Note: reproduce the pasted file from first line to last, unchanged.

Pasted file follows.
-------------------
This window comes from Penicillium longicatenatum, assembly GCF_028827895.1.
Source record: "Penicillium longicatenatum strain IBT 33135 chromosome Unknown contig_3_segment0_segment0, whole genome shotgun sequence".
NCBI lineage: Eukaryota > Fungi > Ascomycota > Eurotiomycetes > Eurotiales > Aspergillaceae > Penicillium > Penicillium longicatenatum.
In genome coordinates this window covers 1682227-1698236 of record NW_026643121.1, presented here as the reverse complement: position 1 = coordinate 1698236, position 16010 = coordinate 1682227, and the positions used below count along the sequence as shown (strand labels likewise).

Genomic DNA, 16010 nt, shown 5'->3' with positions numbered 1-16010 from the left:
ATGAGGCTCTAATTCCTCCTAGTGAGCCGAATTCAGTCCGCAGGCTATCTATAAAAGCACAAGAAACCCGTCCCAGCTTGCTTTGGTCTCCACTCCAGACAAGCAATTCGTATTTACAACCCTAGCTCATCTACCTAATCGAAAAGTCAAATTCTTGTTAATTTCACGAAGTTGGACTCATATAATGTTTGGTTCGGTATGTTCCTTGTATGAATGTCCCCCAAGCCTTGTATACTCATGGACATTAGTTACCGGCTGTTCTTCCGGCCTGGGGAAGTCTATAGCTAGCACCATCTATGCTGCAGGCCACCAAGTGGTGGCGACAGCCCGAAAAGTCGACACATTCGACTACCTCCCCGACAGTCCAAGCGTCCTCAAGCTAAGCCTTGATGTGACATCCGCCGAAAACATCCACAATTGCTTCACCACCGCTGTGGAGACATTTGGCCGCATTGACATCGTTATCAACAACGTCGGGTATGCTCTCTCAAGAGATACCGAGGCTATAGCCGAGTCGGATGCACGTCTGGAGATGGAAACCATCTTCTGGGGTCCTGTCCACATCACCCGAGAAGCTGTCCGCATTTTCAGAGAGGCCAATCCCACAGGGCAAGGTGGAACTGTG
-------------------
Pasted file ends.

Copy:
This window comes from Penicillium longicatenatum, assembly GCF_028827895.1.
Source record: "Penicillium longicatenatum strain IBT 33135 chromosome Unknown contig_3_segment0_segment0, whole genome shotgun sequence".
NCBI lineage: Eukaryota > Fungi > Ascomycota > Eurotiomycetes > Eurotiales > Aspergillaceae > Penicillium > Penicillium longicatenatum.
In genome coordinates this window covers 1682227-1698236 of record NW_026643121.1, presented here as the reverse complement: position 1 = coordinate 1698236, position 16010 = coordinate 1682227, and the positions used below count along the sequence as shown (strand labels likewise).

Genomic DNA, 16010 nt, shown 5'->3' with positions numbered 1-16010 from the left:
ATGAGGCTCTAATTCCTCCTAGTGAGCCGAATTCAGTCCGCAGGCTATCTATAAAAGCACAAGAAACCCGTCCCAGCTTGCTTTGGTCTCCACTCCAGACAAGCAATTCGTATTTACAACCCTAGCTCATCTACCTAATCGAAAAGTCAAATTCTTGTTAATTTCACGAAGTTGGACTCATATAATGTTTGGTTCGGTATGTTCCTTGTATGAATGTCCCCCAAGCCTTGTATACTCATGGACATTAGTTACCGGCTGTTCTTCCGGCCTGGGGAAGTCTATAGCTAGCACCATCTATGCTGCAGGCCACCAAGTGGTGGCGACAGCCCGAAAAGTCGACACATTCGACTACCTCCCCGACAGTCCAAGCGTCCTCAAGCTAAGCCTTGATGTGACATCCGCCGAAAACATCCACAATTGCTTCACCACCGCTGTGGAGACATTTGGCCGCATTGACATCGTTATCAACAACGTCGGGTATGCTCTCTCAAGAGATACCGAGGCTATAGCCGAGTCGGATGCACGTCTGGAGATGGAAACCATCTTCTGGGGTCCTGTCCACATCACCCGAGAAGCTGTCCGCATTTTCAGAGAGGCCAATCCCACAGGGCAAGGTGGAACTGTG